GPs may be forced to act as cross-border healthcare “gatekeepers”, which might threaten their careers, the Medical and Dental Defence Union of Scotland (MDDUS) has warned.
It fears the possibility of “damned if you do, damned if you don’t” situations resulting in disciplinary hearings or discrimination tribunals.
Concerns stem from an EU consultation on “patient mobility” that seeks to “ensure legal certainty” on cross-border healthcare.
MDDUS medicolegal adviser George Fernie said: “If GPs are expected to act as gatekeepers, we have a right to expect that they should neither fall foul of the NHS complaints procedure for alleged discrimination nor GMC guidance about deciding on access to medical care.”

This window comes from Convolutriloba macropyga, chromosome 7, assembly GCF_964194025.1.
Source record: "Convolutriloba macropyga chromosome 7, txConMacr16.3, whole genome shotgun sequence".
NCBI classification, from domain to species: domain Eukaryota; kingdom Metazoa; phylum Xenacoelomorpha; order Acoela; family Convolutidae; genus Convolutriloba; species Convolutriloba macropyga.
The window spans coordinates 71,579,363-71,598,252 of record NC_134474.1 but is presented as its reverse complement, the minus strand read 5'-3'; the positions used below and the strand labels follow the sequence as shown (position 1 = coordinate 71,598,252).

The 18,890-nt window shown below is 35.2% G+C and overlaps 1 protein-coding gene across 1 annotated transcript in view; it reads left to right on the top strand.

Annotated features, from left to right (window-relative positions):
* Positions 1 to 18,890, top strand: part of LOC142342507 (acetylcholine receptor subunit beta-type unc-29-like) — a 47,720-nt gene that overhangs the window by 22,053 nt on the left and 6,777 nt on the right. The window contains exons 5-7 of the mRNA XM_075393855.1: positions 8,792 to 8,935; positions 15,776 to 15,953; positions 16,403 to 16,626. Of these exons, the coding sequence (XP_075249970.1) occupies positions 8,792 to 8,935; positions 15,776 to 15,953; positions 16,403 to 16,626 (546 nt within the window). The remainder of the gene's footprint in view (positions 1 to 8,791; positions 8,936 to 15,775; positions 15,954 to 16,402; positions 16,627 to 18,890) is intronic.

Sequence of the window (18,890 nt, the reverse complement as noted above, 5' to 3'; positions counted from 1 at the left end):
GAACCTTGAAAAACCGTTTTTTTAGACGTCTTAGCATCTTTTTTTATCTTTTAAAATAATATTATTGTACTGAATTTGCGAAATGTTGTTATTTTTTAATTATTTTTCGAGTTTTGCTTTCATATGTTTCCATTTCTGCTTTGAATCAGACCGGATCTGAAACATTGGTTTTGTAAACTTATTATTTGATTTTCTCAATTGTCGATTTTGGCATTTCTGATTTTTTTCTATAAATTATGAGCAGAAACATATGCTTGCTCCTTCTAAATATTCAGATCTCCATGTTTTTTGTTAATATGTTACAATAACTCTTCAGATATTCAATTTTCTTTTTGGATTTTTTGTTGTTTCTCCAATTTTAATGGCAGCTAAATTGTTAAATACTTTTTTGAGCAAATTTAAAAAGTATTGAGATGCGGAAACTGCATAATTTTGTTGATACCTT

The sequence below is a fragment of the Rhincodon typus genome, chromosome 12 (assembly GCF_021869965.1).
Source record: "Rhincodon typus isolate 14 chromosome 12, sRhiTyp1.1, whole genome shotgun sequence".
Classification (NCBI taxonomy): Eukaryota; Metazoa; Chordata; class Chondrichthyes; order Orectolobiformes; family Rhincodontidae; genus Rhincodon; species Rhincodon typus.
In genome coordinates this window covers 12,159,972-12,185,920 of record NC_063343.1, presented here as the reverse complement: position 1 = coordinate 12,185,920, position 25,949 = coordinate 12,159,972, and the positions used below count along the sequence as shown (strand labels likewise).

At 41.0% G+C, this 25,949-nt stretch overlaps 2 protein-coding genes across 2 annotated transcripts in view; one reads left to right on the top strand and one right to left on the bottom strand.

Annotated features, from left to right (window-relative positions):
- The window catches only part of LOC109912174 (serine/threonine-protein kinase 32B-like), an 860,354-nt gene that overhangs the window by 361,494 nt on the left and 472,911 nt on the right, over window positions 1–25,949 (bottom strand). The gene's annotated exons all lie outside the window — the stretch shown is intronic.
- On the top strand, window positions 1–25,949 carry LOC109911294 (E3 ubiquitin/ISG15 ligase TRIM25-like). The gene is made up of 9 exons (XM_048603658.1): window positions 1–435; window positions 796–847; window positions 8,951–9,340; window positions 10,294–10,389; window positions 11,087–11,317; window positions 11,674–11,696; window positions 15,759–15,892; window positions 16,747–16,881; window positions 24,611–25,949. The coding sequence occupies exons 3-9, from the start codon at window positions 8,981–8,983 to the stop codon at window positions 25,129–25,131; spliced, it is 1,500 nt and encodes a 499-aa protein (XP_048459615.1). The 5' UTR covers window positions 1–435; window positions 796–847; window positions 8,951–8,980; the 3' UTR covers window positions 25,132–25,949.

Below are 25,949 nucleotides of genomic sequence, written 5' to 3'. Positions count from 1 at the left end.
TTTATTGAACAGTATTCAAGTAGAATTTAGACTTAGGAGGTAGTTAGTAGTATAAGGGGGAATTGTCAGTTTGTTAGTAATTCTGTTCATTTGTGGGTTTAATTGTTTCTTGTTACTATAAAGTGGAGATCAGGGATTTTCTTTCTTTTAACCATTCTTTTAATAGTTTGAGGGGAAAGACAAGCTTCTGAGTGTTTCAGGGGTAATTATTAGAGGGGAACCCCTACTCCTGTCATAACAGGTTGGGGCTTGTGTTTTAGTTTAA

GMC guidance warns doctors not to discriminate against patients by allowing their “personal beliefs” to affect the treatment they provide or arrange. “Personal beliefs” explicitly includes views on ethnic or national origin, and economic status.
But under the EU proposals, if a GP believes that a patient effectively has no right to UK healthcare, that leaves them open to a charge of flouting GMC guidelines, and also breaching NHS contractual regulations.
The MDDUS wants to ensure doctors are not vulnerable if this policy is implemented
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